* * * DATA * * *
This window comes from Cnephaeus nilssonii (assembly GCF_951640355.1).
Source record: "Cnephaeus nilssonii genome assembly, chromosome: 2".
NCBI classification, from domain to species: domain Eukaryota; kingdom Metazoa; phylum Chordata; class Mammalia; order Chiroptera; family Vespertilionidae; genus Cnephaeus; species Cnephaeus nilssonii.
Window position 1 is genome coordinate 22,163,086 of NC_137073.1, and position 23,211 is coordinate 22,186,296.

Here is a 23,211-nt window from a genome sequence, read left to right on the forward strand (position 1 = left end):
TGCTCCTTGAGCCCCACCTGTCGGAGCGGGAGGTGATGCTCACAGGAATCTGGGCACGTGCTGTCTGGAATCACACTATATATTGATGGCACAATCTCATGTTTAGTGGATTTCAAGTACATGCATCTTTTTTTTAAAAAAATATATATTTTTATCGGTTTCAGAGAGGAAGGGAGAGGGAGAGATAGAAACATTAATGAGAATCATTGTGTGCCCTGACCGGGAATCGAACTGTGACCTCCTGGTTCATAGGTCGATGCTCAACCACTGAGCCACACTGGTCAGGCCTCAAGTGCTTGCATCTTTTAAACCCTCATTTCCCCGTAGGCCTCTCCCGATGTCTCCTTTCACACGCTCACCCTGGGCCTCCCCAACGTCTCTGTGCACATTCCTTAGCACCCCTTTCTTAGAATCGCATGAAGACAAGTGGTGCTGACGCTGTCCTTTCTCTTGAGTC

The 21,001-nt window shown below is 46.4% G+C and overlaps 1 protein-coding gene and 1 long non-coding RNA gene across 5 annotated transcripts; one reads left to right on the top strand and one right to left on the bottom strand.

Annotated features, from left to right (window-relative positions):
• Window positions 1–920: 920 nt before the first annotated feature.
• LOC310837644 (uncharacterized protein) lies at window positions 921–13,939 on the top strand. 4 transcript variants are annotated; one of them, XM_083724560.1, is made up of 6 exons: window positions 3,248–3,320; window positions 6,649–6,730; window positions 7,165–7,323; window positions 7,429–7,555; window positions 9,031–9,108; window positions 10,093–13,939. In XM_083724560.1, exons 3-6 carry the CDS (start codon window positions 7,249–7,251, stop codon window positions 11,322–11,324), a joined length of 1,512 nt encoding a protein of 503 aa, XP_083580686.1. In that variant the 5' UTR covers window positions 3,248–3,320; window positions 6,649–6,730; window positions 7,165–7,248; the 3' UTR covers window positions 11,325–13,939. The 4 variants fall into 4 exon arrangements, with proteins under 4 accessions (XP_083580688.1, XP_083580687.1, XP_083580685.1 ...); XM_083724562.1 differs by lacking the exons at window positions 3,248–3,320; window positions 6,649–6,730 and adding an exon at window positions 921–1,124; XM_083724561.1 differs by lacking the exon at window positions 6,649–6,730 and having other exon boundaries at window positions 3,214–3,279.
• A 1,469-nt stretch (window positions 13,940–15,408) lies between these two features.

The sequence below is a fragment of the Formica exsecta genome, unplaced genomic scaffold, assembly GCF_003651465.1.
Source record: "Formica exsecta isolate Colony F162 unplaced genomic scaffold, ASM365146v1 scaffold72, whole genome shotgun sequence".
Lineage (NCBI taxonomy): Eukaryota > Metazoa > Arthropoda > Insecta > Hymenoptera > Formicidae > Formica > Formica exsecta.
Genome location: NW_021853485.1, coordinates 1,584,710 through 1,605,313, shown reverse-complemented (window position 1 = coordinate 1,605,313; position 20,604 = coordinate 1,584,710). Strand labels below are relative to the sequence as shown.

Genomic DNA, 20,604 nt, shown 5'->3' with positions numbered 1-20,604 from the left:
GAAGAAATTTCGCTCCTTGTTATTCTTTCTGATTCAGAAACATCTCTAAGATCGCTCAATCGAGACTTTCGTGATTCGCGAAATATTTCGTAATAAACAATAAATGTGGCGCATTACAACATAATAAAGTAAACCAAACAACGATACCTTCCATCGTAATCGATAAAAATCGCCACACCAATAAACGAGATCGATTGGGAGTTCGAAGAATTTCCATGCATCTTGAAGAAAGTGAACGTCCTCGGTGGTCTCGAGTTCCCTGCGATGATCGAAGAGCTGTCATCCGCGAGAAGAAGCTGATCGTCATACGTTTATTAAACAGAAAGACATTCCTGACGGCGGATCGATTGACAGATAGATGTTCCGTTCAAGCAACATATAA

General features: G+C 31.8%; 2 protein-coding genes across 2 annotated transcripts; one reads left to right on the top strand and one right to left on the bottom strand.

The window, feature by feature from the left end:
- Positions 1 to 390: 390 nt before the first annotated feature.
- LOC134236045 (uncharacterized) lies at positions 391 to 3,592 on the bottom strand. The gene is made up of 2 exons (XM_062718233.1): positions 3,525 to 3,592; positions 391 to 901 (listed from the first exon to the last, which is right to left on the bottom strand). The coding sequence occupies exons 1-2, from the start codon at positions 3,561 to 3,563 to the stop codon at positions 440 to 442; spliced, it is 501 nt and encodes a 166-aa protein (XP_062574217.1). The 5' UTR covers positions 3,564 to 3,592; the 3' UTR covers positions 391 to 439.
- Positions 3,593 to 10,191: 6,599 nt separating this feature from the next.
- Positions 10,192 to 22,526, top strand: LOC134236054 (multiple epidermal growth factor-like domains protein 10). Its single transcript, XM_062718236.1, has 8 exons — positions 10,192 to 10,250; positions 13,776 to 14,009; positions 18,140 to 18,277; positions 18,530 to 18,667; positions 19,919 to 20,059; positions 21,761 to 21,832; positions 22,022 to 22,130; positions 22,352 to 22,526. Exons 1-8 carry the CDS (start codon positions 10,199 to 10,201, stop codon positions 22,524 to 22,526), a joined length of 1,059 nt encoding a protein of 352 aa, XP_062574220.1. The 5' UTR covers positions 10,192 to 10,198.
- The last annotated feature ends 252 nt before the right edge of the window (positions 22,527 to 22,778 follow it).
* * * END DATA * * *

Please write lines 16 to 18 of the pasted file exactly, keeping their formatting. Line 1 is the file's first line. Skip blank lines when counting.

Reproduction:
Genomic DNA, 20,604 nt, shown 5'->3' with positions numbered 1-20,604 from the left:
GAAGAAATTTCGCTCCTTGTTATTCTTTCTGATTCAGAAACATCTCTAAGATCGCTCAATCGAGACTTTCGTGATTCGCGAAATATTTCGTAATAAACAATAAATGTGGCGCATTACAACATAATAAAGTAAACCAAACAACGATACCTTCCATCGTAATCGATAAAAATCGCCACACCAATAAACGAGATCGATTGGGAGTTCGAAGAATTTCCATGCATCTTGAAGAAAGTGAACGTCCTCGGTGGTCTCGAGTTCCCTGCGATGATCGAAGAGCTGTCATCCGCGAGAAGAAGCTGATCGTCATACGTTTATTAAACAGAAAGACATTCCTGACGGCGGATCGATTGACAGATAGATGTTCCGTTCAAGCAACATATAA

General features: G+C 31.8%; 2 protein-coding genes across 2 annotated transcripts; one reads left to right on the top strand and one right to left on the bottom strand.